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The David Price trade: Who is Nick Franklin?

An introduction to the recently acquired infielder

Casey Sapio-USA TODAY Sports

It's not reasonable to say we know what Nick Franklin is just yet, because the Mariners have certainly mucked up his development. A former first round draft pick in 2009, he has been promoted and demoted more times than I'm interested in counting over the last fifteen calendar months.

The easy comp for who Franklin is, of course, Ben Zobrist.

Franklin is a switch-hitting middle infielder with a strong propensity to take a walk. Over his minor league career, Franklin owns a .305/.389/.487 slash line against right handed pitchers, but has only a .235/.310/.326 against southpaws. He's currently a middle infielder, but it's not a guarantee that his glove, or his bat in particular, will remain so versatile, as noted by Keith Law:

He's a switch-hitter but needs to stop trying to hit right-handed; he has an unorthodox left-handed swing that has produced power but not high averages.

Now add in how the Mariners absolutely refused to play Franklin and red flags start popping up. There's a strong likelihood that the Rays will not deem Franklin's defense acceptable at shortstop, but it's not that he projects negatively there; just not highly. He's a kid with great instincts, and that carries him far in the field. My hope for Franklin would be something along the lines of Jhonny Peralta at short, but that may be dreaming big.

Either way, he can Jeter with the best of 'em, so he's adequate to say the least, but as Jeff Sullivan noted in the pre-season:

One way or another, Nick Franklin, for the next several seasons, ought to be a middle infielder. Whether he's a good one will probably have more to do with his bat than with his glove.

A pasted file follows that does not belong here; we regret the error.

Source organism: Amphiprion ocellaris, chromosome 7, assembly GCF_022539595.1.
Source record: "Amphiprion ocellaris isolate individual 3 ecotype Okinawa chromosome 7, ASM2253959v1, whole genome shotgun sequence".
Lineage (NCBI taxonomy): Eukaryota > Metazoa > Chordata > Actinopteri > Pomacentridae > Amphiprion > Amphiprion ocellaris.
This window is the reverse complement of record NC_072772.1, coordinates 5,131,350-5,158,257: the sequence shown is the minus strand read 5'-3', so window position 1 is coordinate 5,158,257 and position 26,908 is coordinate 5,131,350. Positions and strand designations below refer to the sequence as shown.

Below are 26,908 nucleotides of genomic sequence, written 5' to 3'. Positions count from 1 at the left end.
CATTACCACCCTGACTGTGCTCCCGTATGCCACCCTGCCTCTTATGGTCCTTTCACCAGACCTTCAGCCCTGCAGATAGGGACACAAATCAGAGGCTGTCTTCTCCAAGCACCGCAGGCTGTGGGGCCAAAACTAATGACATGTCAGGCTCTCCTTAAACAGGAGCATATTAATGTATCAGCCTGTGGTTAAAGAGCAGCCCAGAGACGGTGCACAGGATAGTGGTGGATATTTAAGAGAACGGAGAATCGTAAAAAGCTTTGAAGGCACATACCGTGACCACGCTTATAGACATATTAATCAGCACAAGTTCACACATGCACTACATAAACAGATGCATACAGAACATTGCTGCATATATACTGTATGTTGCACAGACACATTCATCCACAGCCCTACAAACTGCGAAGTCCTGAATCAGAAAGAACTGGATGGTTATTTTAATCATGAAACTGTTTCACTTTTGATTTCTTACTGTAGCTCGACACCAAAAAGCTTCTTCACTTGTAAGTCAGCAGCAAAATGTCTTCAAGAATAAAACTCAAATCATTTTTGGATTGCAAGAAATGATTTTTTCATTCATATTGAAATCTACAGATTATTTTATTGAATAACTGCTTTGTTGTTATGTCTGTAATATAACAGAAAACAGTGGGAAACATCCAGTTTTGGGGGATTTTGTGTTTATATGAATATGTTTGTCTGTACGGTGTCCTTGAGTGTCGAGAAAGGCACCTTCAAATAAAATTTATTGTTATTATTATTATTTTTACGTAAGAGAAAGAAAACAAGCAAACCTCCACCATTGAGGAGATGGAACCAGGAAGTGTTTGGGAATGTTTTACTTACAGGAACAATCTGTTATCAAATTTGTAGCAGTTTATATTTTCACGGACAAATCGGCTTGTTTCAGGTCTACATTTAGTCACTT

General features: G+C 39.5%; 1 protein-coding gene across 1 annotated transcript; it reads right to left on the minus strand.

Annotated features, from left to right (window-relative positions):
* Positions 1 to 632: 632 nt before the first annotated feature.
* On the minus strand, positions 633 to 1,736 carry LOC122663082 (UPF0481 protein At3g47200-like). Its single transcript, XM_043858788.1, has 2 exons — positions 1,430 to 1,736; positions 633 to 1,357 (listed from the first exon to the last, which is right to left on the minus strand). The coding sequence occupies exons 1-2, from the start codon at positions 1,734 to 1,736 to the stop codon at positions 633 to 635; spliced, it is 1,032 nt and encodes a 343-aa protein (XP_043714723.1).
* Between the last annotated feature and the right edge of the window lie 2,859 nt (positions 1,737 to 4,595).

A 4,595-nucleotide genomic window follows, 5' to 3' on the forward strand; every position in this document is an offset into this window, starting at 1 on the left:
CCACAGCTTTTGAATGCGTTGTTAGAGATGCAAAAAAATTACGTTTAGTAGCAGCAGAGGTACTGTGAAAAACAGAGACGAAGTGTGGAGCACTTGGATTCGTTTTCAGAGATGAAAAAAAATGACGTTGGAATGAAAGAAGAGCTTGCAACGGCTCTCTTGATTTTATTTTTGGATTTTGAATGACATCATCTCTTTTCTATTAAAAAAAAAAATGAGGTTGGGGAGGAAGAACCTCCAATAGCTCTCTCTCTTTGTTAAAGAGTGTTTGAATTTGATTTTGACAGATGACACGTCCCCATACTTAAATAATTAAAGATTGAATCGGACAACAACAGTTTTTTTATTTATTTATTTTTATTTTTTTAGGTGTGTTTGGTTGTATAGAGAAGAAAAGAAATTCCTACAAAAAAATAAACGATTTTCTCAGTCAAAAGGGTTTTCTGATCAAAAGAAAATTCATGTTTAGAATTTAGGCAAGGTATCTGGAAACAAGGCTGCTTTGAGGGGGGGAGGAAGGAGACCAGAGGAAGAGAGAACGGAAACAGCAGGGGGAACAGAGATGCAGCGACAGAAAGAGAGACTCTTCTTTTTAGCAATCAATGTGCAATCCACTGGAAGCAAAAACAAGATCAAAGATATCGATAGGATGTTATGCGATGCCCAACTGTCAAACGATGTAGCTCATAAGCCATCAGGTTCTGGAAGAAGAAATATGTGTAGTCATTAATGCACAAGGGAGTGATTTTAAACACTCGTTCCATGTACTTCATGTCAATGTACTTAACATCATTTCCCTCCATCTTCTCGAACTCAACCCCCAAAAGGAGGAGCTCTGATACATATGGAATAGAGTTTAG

It's been difficult to gauge his value in trade propositions around the league or even in the Mariners organization before today, but apparently the answer to the question, as far as Andrew Friedman is concerned, is "a lot."

Franklin kills right handed pitchers, so he should get the long side of a platoon at second base, which, at a minimum, could join with Logan Forsythe to create a good two-headed, red-bearded monster.

Looking toward the future, the Oliver projections at FanGraphs have a .334 average wOBA and 3.5 average WAR predicted in each of the next four seasons. Meanwhile, PECOTA's UPSIDE score ranks Franklin the fourth best second baseman under the age of 25, just ahead of much-hyped prospect Mookie Betts with a score of 58.1, and that's a system that devalues whiff-worthy lumber (a problem for Franklin in the majors).

He didn't deliver in Seattle, but he hasn't lost his shine.

20130728_ajl_ab9_226.0_mediumFranklin mid weight-gain in 2013 -- Photo credit: Steven Bisig-USA TODAY Sports

Evaluation systems differ on his value, and that's partially due to strained and strange major league production, but it could also be the result of a changing physique. Want a reason to love on Nick Franklin? Dude is a total gym rat, and that includes workouts with Barry Larkin.

After his 2012 season, the Seattle Times reported how Nick Franklin embarked on a serious diet regimen that required eating 6,500 calories a day. It was all part of the plan to add forty pounds of muscle, with the goal of reaching 200 lbs. and knocking dingers instead of gappers.

Franklin went on to knock 12 homeruns in the majors, totaling 16 for his career, and has hit nine at the minor league level this season, coupled with a 14.1% walk rate and .375 wOBA that he'll carry over to Durham. The Rays have already confirmed he starts his journey there. According to baseball-reference, he's also reached 195 lbs.

Arbitration will be staved off until 2017 for Nick Franklin, giving the Rays salary control until 2020. Even if he doesn't stick at short stop or uphold the dual nature of his bat, Franklin is at a minimum still an excellent second base prospect that can have all his weaknesses easily covered by the already-waiting Logan Forsythe.

Here's to hoping they become best friends.